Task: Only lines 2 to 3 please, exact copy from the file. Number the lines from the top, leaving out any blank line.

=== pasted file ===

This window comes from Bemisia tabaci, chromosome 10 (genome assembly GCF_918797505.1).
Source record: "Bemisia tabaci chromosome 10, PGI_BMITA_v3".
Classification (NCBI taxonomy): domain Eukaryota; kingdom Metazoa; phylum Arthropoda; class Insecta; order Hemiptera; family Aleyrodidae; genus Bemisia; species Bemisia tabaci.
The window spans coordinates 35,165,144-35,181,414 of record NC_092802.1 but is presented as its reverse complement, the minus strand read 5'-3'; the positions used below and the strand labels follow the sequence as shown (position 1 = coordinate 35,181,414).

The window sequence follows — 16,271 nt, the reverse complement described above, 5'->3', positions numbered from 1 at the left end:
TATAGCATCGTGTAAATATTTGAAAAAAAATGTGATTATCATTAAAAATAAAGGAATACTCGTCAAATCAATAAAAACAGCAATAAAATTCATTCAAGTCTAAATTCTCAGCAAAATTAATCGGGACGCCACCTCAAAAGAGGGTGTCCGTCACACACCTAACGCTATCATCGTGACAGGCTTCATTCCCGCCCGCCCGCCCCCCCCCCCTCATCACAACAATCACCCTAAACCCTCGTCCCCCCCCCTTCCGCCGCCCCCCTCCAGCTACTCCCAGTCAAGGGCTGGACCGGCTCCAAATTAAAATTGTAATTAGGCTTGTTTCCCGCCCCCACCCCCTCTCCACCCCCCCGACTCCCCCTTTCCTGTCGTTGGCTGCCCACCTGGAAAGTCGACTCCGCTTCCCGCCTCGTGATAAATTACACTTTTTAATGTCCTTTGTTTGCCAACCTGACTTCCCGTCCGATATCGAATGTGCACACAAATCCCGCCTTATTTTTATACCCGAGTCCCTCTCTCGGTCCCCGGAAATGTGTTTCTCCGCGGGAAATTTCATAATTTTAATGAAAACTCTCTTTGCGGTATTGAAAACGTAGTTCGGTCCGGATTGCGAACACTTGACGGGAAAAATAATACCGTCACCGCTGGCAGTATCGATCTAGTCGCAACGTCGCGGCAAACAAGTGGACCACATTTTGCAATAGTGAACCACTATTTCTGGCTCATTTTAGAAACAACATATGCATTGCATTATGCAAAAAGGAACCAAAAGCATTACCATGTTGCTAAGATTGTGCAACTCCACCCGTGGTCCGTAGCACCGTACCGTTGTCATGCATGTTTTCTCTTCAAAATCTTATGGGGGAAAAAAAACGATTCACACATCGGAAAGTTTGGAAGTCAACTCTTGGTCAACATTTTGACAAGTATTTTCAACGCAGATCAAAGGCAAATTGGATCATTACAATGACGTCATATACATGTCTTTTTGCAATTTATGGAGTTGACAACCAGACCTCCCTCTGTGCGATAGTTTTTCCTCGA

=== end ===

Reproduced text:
Source record: "Bemisia tabaci chromosome 10, PGI_BMITA_v3".
Classification (NCBI taxonomy): domain Eukaryota; kingdom Metazoa; phylum Arthropoda; class Insecta; order Hemiptera; family Aleyrodidae; genus Bemisia; species Bemisia tabaci.